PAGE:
CORE’s outbreak

**

** Aaron’s Gourmet Smoked Fish is issuing a voluntary recall of all smoked fish products due to the lack of licensure and regulatory oversight by the state agency. The products are packaged in both glass jars and vacuum-packed plastic bags.

The products were distributed to Growers Outlet and Berry Good PDX in Portland, Oregon. Consumers who have purchased these products are urged not to consume them. These products should be thrown away or returned to the place of purchase for a full refund.

The products have been voluntarily recalled by Aaron’s Gourmet Smoked Fish. We are not aware of any reported cases of illness related to these products.

This recall is being made with the knowledge of the Oregon Department of Agriculture.

Please contact Aaron at 503-372-9849 for questions or complaints.

** NDAL MFG INC is voluntarily recalling one lot of Manukaguard Allercleanse, nasal spray to the consumer level. The Allercleanse nasal sprays have been found to be contaminated with yeast.

Risk Statement:  The use of Allercleanse (manuka honey) nasal spray contaminated with yeasts, in the population most likely to use it (children, adults, and elderly), may result in adverse events that necessitate medical or surgical intervention. However, use of this contaminated product in immunosuppressed individuals may result in life threatening invasive fungal infections. NDAL MFG INC has not received any reports of adverse events related to this recall.

The product is used as a NASAL SPRAY to clean nasal passages and sinuses of irritants and other environmental contaminants and is packaged in cardboard box with one nasal spray per box UPC 858631002128.  The affected Allercleanse lot is lot # 2010045 and BB 10/2023 expiration date. Product was distributed Nationwide in the USA to 1 e-commerce website amazon.com, distributors and retail stores.

NDAL MFG INC has notified its distributors and customers by e-mail followed by telephone and further email and has arranged for return/replacement etc. of all recalled products.  Consumers/distributors/retailers that have product which is being recalled should stop using/return to place of purchase/discard/contact their doctor, etc., if they have not already done so.

Consumers with questions regarding this recall can contact NDAL MFG INC by phone 1-800-916-1220 or e-mail address SUPPORT@MANUKAGUARD.COM, M-F 7:30 am to 4 pm PST.  Consumers should contact their physician or healthcare provider if they have experienced any problems that may be related to taking or using this product.

Adverse reactions or quality problems experienced with the use of this product may be reported to the FDA’s MedWatch Adverse Event Reporting program either online, by regular mail or by fax.

  • Complete and submit the report Online

**

** Dole Fresh Vegetables, Inc. is voluntarily recalling two lot codes of Dole™ Sunflower Crunch Chopped Salad Kit.

DescriptionUPCBest If Used by DateLot Code
Dole™ Sunflower Crunch Chopped Salad Kit0-71430-00034-202-11-21W02702A
W02702B

This recall is due to possible undeclared allergens (wheat and tree nuts) in Dole™ Sunflower Crunch Chopped Salad Kit. The dressing and topping kit (masterpack) designed for a different Dole product was unintentionally used during a portion of the production of the salad. Dole Fresh Vegetables, Inc. is coordinating closely with regulatory officials. No illnesses nor allergic reactions have been reported to date in association with the recall. However, people who have an allergy to wheat and tree nuts may have a serious or life-threatening allergic reaction if they consume this product.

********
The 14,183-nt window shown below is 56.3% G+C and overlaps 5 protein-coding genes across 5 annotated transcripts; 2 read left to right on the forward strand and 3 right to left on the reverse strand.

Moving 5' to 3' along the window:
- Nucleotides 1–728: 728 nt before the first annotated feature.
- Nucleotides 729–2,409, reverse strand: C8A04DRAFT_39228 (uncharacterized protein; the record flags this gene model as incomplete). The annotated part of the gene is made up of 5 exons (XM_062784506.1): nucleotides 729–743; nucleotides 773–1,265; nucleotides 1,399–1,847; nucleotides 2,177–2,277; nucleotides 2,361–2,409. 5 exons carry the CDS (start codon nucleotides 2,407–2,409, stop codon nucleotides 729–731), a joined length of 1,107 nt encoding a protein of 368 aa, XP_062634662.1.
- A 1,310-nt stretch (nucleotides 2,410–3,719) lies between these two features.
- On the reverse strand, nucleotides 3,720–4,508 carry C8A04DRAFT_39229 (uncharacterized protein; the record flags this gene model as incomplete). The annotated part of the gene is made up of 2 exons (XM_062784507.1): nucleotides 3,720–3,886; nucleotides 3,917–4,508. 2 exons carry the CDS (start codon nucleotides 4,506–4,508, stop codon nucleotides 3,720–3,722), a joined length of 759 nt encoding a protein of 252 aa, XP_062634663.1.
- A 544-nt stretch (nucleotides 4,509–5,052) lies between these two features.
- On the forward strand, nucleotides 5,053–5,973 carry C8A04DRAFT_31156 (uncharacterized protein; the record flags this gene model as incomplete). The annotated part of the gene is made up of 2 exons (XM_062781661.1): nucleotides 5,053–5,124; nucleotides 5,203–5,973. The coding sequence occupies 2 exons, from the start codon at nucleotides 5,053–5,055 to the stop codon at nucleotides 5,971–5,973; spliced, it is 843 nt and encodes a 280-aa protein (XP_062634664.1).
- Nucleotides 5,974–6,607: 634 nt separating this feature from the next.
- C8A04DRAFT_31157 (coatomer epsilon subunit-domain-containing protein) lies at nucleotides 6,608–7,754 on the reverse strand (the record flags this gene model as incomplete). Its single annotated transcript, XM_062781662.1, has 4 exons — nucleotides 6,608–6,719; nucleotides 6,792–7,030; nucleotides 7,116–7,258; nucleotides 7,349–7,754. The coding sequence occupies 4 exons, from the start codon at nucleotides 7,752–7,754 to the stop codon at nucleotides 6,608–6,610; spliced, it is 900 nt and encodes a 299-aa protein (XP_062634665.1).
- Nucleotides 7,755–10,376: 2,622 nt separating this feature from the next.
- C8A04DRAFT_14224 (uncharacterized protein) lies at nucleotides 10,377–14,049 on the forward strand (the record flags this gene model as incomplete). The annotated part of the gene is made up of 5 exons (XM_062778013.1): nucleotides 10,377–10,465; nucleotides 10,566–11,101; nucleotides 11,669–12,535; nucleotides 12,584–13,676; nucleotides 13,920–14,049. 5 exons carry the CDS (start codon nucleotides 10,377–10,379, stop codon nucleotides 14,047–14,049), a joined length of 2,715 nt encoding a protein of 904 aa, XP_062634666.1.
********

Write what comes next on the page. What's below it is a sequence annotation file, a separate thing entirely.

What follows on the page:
The product lot code and Best if Used by Date are located on the upper right corner of each bag and the UPC code is located on the bottom right corner of the back of each bag. The impacted products were distributed in OH, NY and WI. Consumers are advised to check product they have in their homes and discard any product matching the production description, UPC codes, product lot code and Best if Used by Date listed above.

No other Dole products are included in the recall. Only Dole™ Sunflower Crunch Chopped Salad Kit with the exact UPC code, lot code and Best if Used by Date identified above are included in the recall. Consumers who have any remaining product should not consume it, but rather discard it. Retailers and consumers with questions may call the Dole Consumer Center at 1-800-356-3111, which is open 24 hours a day.

** Shenandoah Growers, Inc (Harrisonburg, VA) out of an abundance of caution, has issued a limited, voluntary recall of approximately 3240 units of branded fresh cut, packaged organic basil clamshells packed at its Indianapolis, Indiana location due to a possible health risk from Cyclospora.

Cyclosporiasis is an intestinal infection caused by the Cyclospora parasite. A person may become infected after ingesting contaminated food or water. Common symptoms include severe abdominal pain, watery diarrhea, nausea and vomiting, body aches and fatigue. The infection is treated with antibiotics and most people respond quickly to treatment.

Only the following specific lot codes are affected:

PV40515 1034     PV40515 3034     PV40515 4034     PV40515 3035

The affected product has a country of origin of Colombia and was harvested entirely from Puerto Vallarta Herbs SAS (Farm) and imported by Vallarta Organics LLC dba Organic Destiny (Importer).

Affected lot codes shipped:

Lot Code:Pack Date:Brand:Size:LocationUPC:
PV40515 10342/3/2021Shenandoah Growers by That’s Tasty0.75 ozIndianapolis Fruit7-68573-00101-4
PV40515 10342/3/2021Shenandoah Growers by That’s Tasty2.0 ozIndianapolis Fruit7-68573-02143-2